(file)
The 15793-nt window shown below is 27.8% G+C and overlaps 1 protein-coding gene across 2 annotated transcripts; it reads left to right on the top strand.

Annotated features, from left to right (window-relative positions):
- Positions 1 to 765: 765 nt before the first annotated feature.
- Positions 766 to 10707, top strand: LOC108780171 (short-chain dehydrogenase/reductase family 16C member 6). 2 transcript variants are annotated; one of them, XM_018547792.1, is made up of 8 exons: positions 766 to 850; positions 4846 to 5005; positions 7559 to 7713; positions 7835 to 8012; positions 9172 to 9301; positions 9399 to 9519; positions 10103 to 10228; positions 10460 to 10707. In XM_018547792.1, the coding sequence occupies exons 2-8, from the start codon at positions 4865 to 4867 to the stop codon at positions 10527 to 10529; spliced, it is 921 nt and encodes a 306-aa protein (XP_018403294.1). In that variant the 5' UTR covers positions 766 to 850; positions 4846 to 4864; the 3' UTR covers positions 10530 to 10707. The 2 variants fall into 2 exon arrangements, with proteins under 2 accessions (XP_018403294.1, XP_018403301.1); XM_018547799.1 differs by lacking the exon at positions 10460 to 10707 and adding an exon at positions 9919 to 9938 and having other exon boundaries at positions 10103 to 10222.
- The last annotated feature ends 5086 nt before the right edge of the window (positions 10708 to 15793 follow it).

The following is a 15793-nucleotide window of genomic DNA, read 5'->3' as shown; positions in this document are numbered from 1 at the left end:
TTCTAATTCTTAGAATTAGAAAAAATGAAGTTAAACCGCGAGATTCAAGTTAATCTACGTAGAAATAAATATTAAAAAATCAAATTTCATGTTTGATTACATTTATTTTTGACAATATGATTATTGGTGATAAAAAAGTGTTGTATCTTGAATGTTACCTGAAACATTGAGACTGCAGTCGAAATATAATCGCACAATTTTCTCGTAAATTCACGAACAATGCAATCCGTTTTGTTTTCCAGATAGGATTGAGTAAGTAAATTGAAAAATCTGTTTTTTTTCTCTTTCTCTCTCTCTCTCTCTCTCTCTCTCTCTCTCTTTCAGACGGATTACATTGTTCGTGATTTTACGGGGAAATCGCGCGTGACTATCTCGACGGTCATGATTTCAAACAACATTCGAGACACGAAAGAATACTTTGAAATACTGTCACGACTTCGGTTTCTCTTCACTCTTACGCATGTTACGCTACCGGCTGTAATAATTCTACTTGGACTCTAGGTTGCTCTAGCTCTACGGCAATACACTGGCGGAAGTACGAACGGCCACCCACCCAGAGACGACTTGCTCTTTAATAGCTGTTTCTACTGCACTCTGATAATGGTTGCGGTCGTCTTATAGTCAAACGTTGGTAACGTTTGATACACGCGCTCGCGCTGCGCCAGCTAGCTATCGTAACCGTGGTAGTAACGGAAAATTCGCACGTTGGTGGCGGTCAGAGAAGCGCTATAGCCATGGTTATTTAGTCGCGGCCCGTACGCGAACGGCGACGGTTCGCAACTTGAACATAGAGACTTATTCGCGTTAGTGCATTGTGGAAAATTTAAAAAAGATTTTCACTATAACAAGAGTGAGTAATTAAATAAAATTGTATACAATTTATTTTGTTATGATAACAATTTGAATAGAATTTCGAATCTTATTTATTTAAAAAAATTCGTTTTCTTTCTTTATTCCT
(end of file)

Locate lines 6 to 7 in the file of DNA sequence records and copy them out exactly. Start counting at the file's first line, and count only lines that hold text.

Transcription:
The following is a 15793-nucleotide window of genomic DNA, read 5'->3' as shown; positions in this document are numbered from 1 at the left end:
TTCTAATTCTTAGAATTAGAAAAAATGAAGTTAAACCGCGAGATTCAAGTTAATCTACGTAGAAATAAATATTAAAAAATCAAATTTCATGTTTGATTACATTTATTTTTGACAATATGATTATTGGTGATAAAAAAGTGTTGTATCTTGAATGTTACCTGAAACATTGAGACTGCAGTCGAAATATAATCGCACAATTTTCTCGTAAATTCACGAACAATGCAATCCGTTTTGTTTTCCAGATAGGATTGAGTAAGTAAATTGAAAAATCTGTTTTTTTTCTCTTTCTCTCTCTCTCTCTCTCTCTCTCTCTCTCTCTTTCAGACGGATTACATTGTTCGTGATTTTACGGGGAAATCGCGCGTGACTATCTCGACGGTCATGATTTCAAACAACATTCGAGACACGAAAGAATACTTTGAAATACTGTCACGACTTCGGTTTCTCTTCACTCTTACGCATGTTACGCTACCGGCTGTAATAATTCTACTTGGACTCTAGGTTGCTCTAGCTCTACGGCAATACACTGGCGGAAGTACGAACGGCCACCCACCCAGAGACGACTTGCTCTTTAATAGCTGTTTCTACTGCACTCTGATAATGGTTGCGGTCGTCTTATAGTCAAACGTTGGTAACGTTTGATACACGCGCTCGCGCTGCGCCAGCTAGCTATCGTAACCGTGGTAGTAACGGAAAATTCGCACGTTGGTGGCGGTCAGAGAAGCGCTATAGCCATGGTTATTTAGTCGCGGCCCGTACGCGAACGGCGACGGTTCGCAACTTGAACATAGAGACTTATTCGCGTTAGTGCATTGTGGAAAATTTAAAAAAGATTTTCACTATAACAAGAGTGAGTAATTAAATAAAATTGTATACAATTTATTTTGTTATGATAACAATTTGAATAGAATTTCGAATCTTATTTATTTAAAAAAATTCGTTTTCTTTCTTTATTCCT